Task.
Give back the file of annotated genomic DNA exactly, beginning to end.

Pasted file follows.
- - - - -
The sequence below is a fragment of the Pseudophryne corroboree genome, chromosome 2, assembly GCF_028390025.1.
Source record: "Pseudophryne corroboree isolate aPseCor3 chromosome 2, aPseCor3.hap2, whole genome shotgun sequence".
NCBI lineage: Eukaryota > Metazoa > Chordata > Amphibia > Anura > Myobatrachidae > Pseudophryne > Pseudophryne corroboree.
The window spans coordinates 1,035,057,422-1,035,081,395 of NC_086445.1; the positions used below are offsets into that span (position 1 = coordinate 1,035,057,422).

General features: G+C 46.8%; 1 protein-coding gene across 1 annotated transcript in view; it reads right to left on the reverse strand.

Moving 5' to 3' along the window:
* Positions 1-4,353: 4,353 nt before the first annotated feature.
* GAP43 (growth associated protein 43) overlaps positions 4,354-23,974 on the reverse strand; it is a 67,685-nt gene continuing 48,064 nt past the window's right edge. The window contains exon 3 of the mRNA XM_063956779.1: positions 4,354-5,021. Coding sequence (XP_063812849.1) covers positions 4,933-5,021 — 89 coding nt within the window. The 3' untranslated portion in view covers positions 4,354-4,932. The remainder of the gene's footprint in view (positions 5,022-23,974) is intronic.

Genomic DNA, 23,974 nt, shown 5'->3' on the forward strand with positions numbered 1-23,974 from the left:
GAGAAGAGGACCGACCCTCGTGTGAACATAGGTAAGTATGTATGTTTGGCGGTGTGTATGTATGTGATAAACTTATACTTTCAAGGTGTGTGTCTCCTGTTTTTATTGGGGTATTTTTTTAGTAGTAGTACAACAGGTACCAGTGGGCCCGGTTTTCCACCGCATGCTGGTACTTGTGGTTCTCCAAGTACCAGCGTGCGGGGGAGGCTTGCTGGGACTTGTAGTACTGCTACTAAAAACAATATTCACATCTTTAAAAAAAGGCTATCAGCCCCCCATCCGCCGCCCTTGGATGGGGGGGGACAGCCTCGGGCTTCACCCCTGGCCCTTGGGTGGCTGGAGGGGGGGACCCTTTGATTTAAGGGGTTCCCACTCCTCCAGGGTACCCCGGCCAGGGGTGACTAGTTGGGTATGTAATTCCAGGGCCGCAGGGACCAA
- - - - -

The sequence below is a fragment of the Pseudophryne corroboree genome, chromosome 2, assembly GCF_028390025.1.
Source record: "Pseudophryne corroboree isolate aPseCor3 chromosome 2, aPseCor3.hap2, whole genome shotgun sequence".
NCBI lineage: Eukaryota > Metazoa > Chordata > Amphibia > Anura > Myobatrachidae > Pseudophryne > Pseudophryne corroboree.
The window spans coordinates 1,035,057,422-1,035,081,395 of NC_086445.1; the positions used below are offsets into that span (position 1 = coordinate 1,035,057,422).

General features: G+C 46.8%; 1 protein-coding gene across 1 annotated transcript in view; it reads right to left on the reverse strand.

Moving 5' to 3' along the window:
* Positions 1-4,353: 4,353 nt before the first annotated feature.
* GAP43 (growth associated protein 43) overlaps positions 4,354-23,974 on the reverse strand; it is a 67,685-nt gene continuing 48,064 nt past the window's right edge. The window contains exon 3 of the mRNA XM_063956779.1: positions 4,354-5,021. Coding sequence (XP_063812849.1) covers positions 4,933-5,021 — 89 coding nt within the window. The 3' untranslated portion in view covers positions 4,354-4,932. The remainder of the gene's footprint in view (positions 5,022-23,974) is intronic.

Genomic DNA, 23,974 nt, shown 5'->3' on the forward strand with positions numbered 1-23,974 from the left:
GAGAAGAGGACCGACCCTCGTGTGAACATAGGTAAGTATGTATGTTTGGCGGTGTGTATGTATGTGATAAACTTATACTTTCAAGGTGTGTGTCTCCTGTTTTTATTGGGGTATTTTTTTAGTAGTAGTACAACAGGTACCAGTGGGCCCGGTTTTCCACCGCATGCTGGTACTTGTGGTTCTCCAAGTACCAGCGTGCGGGGGAGGCTTGCTGGGACTTGTAGTACTGCTACTAAAAACAATATTCACATCTTTAAAAAAAGGCTATCAGCCCCCCATCCGCCGCCCTTGGATGGGGGGGGACAGCCTCGGGCTTCACCCCTGGCCCTTGGGTGGCTGGAGGGGGGGACCCTTTGATTTAAGGGGTTCCCACTCCTCCAGGGTACCCCGGCCAGGGGTGACTAGTTGGGTATGTAATTCCAGGGCCGCAGGGACCAA